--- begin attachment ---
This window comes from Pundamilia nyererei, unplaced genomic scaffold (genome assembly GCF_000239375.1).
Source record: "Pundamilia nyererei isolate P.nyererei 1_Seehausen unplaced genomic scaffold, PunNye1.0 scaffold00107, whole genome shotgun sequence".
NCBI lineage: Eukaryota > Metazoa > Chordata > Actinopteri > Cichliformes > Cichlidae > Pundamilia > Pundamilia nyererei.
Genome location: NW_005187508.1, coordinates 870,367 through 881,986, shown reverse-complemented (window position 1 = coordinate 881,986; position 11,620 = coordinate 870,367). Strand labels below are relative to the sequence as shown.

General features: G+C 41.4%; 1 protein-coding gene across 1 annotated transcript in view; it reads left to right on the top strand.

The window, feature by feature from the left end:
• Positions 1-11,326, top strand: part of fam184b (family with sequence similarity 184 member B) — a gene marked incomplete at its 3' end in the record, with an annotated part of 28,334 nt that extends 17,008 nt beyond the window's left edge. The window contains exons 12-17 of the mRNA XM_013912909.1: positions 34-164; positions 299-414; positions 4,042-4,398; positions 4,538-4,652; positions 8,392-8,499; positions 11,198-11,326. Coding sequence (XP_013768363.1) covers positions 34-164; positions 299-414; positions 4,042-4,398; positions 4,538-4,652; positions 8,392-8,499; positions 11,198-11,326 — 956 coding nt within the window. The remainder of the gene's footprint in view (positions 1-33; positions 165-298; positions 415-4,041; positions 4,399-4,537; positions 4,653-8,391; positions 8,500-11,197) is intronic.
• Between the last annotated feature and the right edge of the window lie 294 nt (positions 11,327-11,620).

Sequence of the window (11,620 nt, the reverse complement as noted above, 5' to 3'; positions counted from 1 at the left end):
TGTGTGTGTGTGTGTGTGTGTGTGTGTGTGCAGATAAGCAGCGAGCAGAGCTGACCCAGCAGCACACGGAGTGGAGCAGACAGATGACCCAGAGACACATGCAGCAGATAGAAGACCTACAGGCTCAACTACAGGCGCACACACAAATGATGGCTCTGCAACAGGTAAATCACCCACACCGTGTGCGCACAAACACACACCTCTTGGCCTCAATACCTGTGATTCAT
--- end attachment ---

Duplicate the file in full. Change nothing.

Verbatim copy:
This window comes from Pundamilia nyererei, unplaced genomic scaffold (genome assembly GCF_000239375.1).
Source record: "Pundamilia nyererei isolate P.nyererei 1_Seehausen unplaced genomic scaffold, PunNye1.0 scaffold00107, whole genome shotgun sequence".
NCBI lineage: Eukaryota > Metazoa > Chordata > Actinopteri > Cichliformes > Cichlidae > Pundamilia > Pundamilia nyererei.
Genome location: NW_005187508.1, coordinates 870,367 through 881,986, shown reverse-complemented (window position 1 = coordinate 881,986; position 11,620 = coordinate 870,367). Strand labels below are relative to the sequence as shown.

General features: G+C 41.4%; 1 protein-coding gene across 1 annotated transcript in view; it reads left to right on the top strand.

The window, feature by feature from the left end:
• Positions 1-11,326, top strand: part of fam184b (family with sequence similarity 184 member B) — a gene marked incomplete at its 3' end in the record, with an annotated part of 28,334 nt that extends 17,008 nt beyond the window's left edge. The window contains exons 12-17 of the mRNA XM_013912909.1: positions 34-164; positions 299-414; positions 4,042-4,398; positions 4,538-4,652; positions 8,392-8,499; positions 11,198-11,326. Coding sequence (XP_013768363.1) covers positions 34-164; positions 299-414; positions 4,042-4,398; positions 4,538-4,652; positions 8,392-8,499; positions 11,198-11,326 — 956 coding nt within the window. The remainder of the gene's footprint in view (positions 1-33; positions 165-298; positions 415-4,041; positions 4,399-4,537; positions 4,653-8,391; positions 8,500-11,197) is intronic.
• Between the last annotated feature and the right edge of the window lie 294 nt (positions 11,327-11,620).

Sequence of the window (11,620 nt, the reverse complement as noted above, 5' to 3'; positions counted from 1 at the left end):
TGTGTGTGTGTGTGTGTGTGTGTGTGTGTGCAGATAAGCAGCGAGCAGAGCTGACCCAGCAGCACACGGAGTGGAGCAGACAGATGACCCAGAGACACATGCAGCAGATAGAAGACCTACAGGCTCAACTACAGGCGCACACACAAATGATGGCTCTGCAACAGGTAAATCACCCACACCGTGTGCGCACAAACACACACCTCTTGGCCTCAATACCTGTGATTCAT